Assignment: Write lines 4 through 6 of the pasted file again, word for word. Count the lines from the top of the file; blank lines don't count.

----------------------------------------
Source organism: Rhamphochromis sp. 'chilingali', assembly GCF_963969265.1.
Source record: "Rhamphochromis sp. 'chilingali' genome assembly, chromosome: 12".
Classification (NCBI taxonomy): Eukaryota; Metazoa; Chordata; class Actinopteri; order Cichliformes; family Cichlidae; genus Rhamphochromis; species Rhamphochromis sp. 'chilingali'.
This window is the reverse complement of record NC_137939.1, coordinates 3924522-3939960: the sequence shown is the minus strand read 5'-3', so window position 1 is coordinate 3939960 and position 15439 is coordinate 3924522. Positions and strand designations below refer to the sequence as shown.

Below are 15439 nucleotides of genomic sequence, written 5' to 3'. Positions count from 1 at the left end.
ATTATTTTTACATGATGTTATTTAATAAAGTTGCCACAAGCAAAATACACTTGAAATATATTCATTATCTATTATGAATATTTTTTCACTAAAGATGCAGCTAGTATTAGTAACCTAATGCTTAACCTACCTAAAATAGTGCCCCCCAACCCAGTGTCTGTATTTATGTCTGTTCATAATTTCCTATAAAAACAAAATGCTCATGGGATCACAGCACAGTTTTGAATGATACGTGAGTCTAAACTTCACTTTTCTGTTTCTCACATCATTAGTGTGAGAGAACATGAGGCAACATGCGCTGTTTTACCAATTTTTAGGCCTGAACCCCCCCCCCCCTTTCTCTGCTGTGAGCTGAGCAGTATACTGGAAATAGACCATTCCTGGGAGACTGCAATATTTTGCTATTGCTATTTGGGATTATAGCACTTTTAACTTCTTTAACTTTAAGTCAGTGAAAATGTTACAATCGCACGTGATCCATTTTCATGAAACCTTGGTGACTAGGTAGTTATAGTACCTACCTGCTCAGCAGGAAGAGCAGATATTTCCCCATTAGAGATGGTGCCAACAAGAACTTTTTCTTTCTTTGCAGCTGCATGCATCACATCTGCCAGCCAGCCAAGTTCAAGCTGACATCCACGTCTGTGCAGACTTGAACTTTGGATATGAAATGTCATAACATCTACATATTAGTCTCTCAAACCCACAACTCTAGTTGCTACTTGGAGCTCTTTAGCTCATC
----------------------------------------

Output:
This window is the reverse complement of record NC_137939.1, coordinates 3924522-3939960: the sequence shown is the minus strand read 5'-3', so window position 1 is coordinate 3939960 and position 15439 is coordinate 3924522. Positions and strand designations below refer to the sequence as shown.

Below are 15439 nucleotides of genomic sequence, written 5' to 3'. Positions count from 1 at the left end.
ATTATTTTTACATGATGTTATTTAATAAAGTTGCCACAAGCAAAATACACTTGAAATATATTCATTATCTATTATGAATATTTTTTCACTAAAGATGCAGCTAGTATTAGTAACCTAATGCTTAACCTACCTAAAATAGTGCCCCCCAACCCAGTGTCTGTATTTATGTCTGTTCATAATTTCCTATAAAAACAAAATGCTCATGGGATCACAGCACAGTTTTGAATGATACGTGAGTCTAAACTTCACTTTTCTGTTTCTCACATCATTAGTGTGAGAGAACATGAGGCAACATGCGCTGTTTTACCAATTTTTAGGCCTGAACCCCCCCCCCCCTTTCTCTGCTGTGAGCTGAGCAGTATACTGGAAATAGACCATTCCTGGGAGACTGCAATATTTTGCTATTGCTATTTGGGATTATAGCACTTTTAACTTCTTTAACTTTAAGTCAGTGAAAATGTTACAATCGCACGTGATCCATTTTCATGAAACCTTGGTGACTAGGTAGTTATAGTACCTACCTGCTCAGCAGGAAGAGCAGATATTTCCCCATTAGAGATGGTGCCAACAAGAACTTTTTCTTTCTTTGCAGCTGCATGCATCACATCTGCCAGCCAGCCAAGTTCAAGCTGACATCCACGTCTGTGCAGACTTGAACTTTGGATATGAAATGTCATAACATCTACATATTAGTCTCTCAAACCCACAACTCTAGTTGCTACTTGGAGCTCTTTAGCTCATC